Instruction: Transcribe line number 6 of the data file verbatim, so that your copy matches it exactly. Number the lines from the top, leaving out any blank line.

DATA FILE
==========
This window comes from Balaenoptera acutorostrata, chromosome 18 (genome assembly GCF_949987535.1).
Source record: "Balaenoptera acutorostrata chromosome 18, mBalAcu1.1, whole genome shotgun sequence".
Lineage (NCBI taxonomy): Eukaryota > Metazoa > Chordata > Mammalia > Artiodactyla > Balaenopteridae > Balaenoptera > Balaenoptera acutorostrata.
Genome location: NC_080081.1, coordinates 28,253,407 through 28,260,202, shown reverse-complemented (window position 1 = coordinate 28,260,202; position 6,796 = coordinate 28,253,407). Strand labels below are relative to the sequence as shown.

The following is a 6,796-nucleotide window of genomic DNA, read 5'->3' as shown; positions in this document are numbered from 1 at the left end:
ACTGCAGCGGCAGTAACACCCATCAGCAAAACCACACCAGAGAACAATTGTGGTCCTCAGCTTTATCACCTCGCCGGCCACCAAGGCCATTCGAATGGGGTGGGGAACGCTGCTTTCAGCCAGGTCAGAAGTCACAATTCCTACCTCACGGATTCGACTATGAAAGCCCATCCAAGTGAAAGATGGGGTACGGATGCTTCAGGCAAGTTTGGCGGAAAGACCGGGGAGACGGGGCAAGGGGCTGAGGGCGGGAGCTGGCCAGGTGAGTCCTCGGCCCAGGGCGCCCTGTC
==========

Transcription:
ACTGCAGCGGCAGTAACACCCATCAGCAAAACCACACCAGAGAACAATTGTGGTCCTCAGCTTTATCACCTCGCCGGCCACCAAGGCCATTCGAATGGGGTGGGGAACGCTGCTTTCAGCCAGGTCAGAAGTCACAATTCCTACCTCACGGATTCGACTATGAAAGCCCATCCAAGTGAAAGATGGGGTACGGATGCTTCAGGCAAGTTTGGCGGAAAGACCGGGGAGACGGGGCAAGGGGCTGAGGGCGGGAGCTGGCCAGGTGAGTCCTCGGCCCAGGGCGCCCTGTC